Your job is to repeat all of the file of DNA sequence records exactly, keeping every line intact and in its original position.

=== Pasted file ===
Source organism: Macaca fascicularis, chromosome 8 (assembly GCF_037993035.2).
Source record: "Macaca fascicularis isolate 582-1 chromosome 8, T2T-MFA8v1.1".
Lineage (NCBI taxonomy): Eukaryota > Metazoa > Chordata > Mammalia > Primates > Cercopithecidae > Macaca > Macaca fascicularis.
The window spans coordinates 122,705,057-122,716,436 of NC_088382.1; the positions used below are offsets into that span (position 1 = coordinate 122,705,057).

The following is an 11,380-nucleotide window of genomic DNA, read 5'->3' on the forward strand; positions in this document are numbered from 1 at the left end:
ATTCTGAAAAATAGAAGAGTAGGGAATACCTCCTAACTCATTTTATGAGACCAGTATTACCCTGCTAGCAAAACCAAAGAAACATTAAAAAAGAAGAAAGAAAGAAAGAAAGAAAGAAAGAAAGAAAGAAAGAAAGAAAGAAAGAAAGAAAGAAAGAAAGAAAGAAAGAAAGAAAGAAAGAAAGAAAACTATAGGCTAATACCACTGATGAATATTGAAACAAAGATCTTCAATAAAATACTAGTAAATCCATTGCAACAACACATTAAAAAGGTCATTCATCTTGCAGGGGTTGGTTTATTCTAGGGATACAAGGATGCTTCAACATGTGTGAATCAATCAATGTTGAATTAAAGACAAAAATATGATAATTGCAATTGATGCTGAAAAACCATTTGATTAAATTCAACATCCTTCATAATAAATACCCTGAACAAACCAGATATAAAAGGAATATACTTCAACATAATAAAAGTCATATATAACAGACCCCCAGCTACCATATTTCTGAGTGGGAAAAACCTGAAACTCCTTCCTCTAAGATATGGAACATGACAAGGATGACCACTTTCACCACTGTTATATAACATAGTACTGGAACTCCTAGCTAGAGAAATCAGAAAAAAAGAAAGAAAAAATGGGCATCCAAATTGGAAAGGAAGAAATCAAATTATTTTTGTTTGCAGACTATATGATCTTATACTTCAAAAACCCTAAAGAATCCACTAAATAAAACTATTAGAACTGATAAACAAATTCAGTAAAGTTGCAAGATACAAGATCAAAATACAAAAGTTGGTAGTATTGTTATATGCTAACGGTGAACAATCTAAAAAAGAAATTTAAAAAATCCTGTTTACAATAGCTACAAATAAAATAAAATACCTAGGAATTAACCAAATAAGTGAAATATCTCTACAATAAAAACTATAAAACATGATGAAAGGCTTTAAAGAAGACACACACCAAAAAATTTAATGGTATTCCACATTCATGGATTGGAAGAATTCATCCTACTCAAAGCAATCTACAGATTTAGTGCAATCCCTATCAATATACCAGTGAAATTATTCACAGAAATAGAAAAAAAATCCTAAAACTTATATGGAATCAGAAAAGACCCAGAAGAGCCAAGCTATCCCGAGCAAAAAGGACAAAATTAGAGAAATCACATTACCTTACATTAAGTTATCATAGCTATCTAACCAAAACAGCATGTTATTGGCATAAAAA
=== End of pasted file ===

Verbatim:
Source organism: Macaca fascicularis, chromosome 8 (assembly GCF_037993035.2).
Source record: "Macaca fascicularis isolate 582-1 chromosome 8, T2T-MFA8v1.1".
Lineage (NCBI taxonomy): Eukaryota > Metazoa > Chordata > Mammalia > Primates > Cercopithecidae > Macaca > Macaca fascicularis.
The window spans coordinates 122,705,057-122,716,436 of NC_088382.1; the positions used below are offsets into that span (position 1 = coordinate 122,705,057).

The following is an 11,380-nucleotide window of genomic DNA, read 5'->3' on the forward strand; positions in this document are numbered from 1 at the left end:
ATTCTGAAAAATAGAAGAGTAGGGAATACCTCCTAACTCATTTTATGAGACCAGTATTACCCTGCTAGCAAAACCAAAGAAACATTAAAAAAGAAGAAAGAAAGAAAGAAAGAAAGAAAGAAAGAAAGAAAGAAAGAAAGAAAGAAAGAAAGAAAGAAAGAAAGAAAGAAAGAAAGAAAGAAAGAAAACTATAGGCTAATACCACTGATGAATATTGAAACAAAGATCTTCAATAAAATACTAGTAAATCCATTGCAACAACACATTAAAAAGGTCATTCATCTTGCAGGGGTTGGTTTATTCTAGGGATACAAGGATGCTTCAACATGTGTGAATCAATCAATGTTGAATTAAAGACAAAAATATGATAATTGCAATTGATGCTGAAAAACCATTTGATTAAATTCAACATCCTTCATAATAAATACCCTGAACAAACCAGATATAAAAGGAATATACTTCAACATAATAAAAGTCATATATAACAGACCCCCAGCTACCATATTTCTGAGTGGGAAAAACCTGAAACTCCTTCCTCTAAGATATGGAACATGACAAGGATGACCACTTTCACCACTGTTATATAACATAGTACTGGAACTCCTAGCTAGAGAAATCAGAAAAAAAGAAAGAAAAAATGGGCATCCAAATTGGAAAGGAAGAAATCAAATTATTTTTGTTTGCAGACTATATGATCTTATACTTCAAAAACCCTAAAGAATCCACTAAATAAAACTATTAGAACTGATAAACAAATTCAGTAAAGTTGCAAGATACAAGATCAAAATACAAAAGTTGGTAGTATTGTTATATGCTAACGGTGAACAATCTAAAAAAGAAATTTAAAAAATCCTGTTTACAATAGCTACAAATAAAATAAAATACCTAGGAATTAACCAAATAAGTGAAATATCTCTACAATAAAAACTATAAAACATGATGAAAGGCTTTAAAGAAGACACACACCAAAAAATTTAATGGTATTCCACATTCATGGATTGGAAGAATTCATCCTACTCAAAGCAATCTACAGATTTAGTGCAATCCCTATCAATATACCAGTGAAATTATTCACAGAAATAGAAAAAAAATCCTAAAACTTATATGGAATCAGAAAAGACCCAGAAGAGCCAAGCTATCCCGAGCAAAAAGGACAAAATTAGAGAAATCACATTACCTTACATTAAGTTATCATAGCTATCTAACCAAAACAGCATGTTATTGGCATAAAAA